Certain organic compounds, including biphenyl and salicylic acid, stimulate polychlorinated biphenyl (PCB) degradation by microorganisms in some environments. However, the usefulness of these amendments for improving PCB removal by microorganisms from diverse habitats has not been extensively explored. This study evaluated the effects of biphenyl, salicylic acid, and glucose on changes in aerobic PCB removal and bacterial communities from an agricultural soil, a wetland peat soil, a river sediment, and a mixture of these samples. PCB removal patterns were significantly different between soils and sediments amended with carbon compounds: (i) terrestrial soil microorganisms removed more PCBs than river sediment microorganisms, particularly with regard to PCBs with >4 chlorine substituents, (ii) glucose-supplemented, agricultural soil microorganisms removed more hexachlorobiphenyl than unsupplemented samples, (iii) biphenyl-supplemented, river sediment microorganisms removed more di- and tri-chlorobiphenyls than unamended samples. Carbon amendments also caused unique shifts in soil and sediment bacterial communities, as determined by specific changes in bacterial 16S rRNA denaturing gradient gel electrophoresis banding patterns. These results indicate that organic carbon amendments had site-specific effects on bacterial populations and PCB removal. Further work is needed to more accurately characterize PCB degrading communities and functional gene expression in diverse types of environments to better understand how they respond to bioremediation treatments.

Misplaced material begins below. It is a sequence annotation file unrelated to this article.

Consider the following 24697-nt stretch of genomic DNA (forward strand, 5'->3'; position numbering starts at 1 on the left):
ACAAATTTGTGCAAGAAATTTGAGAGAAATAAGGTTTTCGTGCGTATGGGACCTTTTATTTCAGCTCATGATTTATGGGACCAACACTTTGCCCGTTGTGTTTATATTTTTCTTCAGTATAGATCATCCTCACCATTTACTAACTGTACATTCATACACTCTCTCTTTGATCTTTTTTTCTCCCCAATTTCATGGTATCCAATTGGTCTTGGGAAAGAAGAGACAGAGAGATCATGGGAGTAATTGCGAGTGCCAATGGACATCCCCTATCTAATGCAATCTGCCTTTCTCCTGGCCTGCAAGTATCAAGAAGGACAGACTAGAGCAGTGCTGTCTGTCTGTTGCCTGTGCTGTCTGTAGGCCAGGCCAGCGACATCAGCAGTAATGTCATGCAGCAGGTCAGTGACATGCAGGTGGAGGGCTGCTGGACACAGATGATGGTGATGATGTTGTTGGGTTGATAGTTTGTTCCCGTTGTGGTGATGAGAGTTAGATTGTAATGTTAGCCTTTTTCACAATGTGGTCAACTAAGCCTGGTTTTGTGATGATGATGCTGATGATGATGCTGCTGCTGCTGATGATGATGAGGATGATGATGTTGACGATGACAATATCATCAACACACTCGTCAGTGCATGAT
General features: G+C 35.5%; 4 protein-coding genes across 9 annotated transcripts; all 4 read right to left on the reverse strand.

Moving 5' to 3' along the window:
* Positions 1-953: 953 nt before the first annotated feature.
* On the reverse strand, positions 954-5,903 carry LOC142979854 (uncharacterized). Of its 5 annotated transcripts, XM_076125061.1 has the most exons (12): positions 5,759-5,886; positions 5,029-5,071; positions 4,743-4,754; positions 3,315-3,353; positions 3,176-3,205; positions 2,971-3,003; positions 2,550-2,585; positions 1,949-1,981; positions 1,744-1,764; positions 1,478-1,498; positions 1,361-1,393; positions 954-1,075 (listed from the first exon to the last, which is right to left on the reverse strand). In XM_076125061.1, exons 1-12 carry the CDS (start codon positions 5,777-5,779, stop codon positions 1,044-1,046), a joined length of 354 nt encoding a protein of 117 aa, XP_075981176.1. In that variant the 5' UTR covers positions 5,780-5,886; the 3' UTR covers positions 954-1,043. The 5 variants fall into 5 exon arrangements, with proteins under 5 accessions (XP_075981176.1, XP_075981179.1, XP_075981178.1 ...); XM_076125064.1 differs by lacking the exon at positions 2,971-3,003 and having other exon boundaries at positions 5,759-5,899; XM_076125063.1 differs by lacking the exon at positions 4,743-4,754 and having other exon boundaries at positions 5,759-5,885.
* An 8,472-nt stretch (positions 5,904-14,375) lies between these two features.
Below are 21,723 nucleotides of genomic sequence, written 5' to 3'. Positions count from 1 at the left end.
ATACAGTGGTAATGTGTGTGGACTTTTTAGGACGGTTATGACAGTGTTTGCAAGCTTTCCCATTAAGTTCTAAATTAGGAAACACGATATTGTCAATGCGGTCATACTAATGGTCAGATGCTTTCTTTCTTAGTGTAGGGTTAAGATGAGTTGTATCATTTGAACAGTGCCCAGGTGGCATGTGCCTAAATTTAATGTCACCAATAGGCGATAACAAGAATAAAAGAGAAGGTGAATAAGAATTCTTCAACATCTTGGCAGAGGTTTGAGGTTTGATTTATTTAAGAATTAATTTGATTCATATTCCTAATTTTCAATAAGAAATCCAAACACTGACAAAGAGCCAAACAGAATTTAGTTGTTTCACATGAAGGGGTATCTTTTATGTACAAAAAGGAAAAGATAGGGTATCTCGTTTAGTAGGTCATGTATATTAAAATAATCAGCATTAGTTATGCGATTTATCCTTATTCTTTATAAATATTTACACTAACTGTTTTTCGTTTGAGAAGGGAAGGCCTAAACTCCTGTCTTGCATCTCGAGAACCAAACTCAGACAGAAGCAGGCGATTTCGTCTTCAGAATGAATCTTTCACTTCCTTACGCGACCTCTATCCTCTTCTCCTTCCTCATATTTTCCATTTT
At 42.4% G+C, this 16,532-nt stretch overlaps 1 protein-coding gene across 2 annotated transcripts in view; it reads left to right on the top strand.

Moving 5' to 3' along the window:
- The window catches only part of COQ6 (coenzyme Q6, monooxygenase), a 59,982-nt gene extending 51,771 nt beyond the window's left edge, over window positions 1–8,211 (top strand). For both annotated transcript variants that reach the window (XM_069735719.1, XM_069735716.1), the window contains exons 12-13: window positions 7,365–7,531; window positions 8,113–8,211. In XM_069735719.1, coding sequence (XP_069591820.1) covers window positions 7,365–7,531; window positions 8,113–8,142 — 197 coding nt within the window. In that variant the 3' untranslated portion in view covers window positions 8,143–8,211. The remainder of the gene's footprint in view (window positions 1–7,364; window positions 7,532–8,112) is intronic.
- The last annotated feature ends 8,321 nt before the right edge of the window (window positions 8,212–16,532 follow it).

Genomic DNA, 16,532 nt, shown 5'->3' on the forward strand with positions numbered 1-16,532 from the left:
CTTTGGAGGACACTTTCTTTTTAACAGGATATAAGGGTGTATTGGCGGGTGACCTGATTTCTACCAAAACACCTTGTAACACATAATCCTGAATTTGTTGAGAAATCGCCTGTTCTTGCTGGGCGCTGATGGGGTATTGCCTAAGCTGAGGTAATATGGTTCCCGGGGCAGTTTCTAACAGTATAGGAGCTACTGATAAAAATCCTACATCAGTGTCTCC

|Number of pages||10|
|State||Published - Jan 2008|
Bibliographical noteFunding Information:
This research was funded by a National Science Foundation Grant and the College of Agriculture, University of Kentucky.
- Denaturing gradient gel electrophoresis
- Salicylic acid
ASJC Scopus subject areas
- Environmental Engineering
- Environmental Chemistry
- Chemistry (all)
- Health, Toxicology and Mutagenesis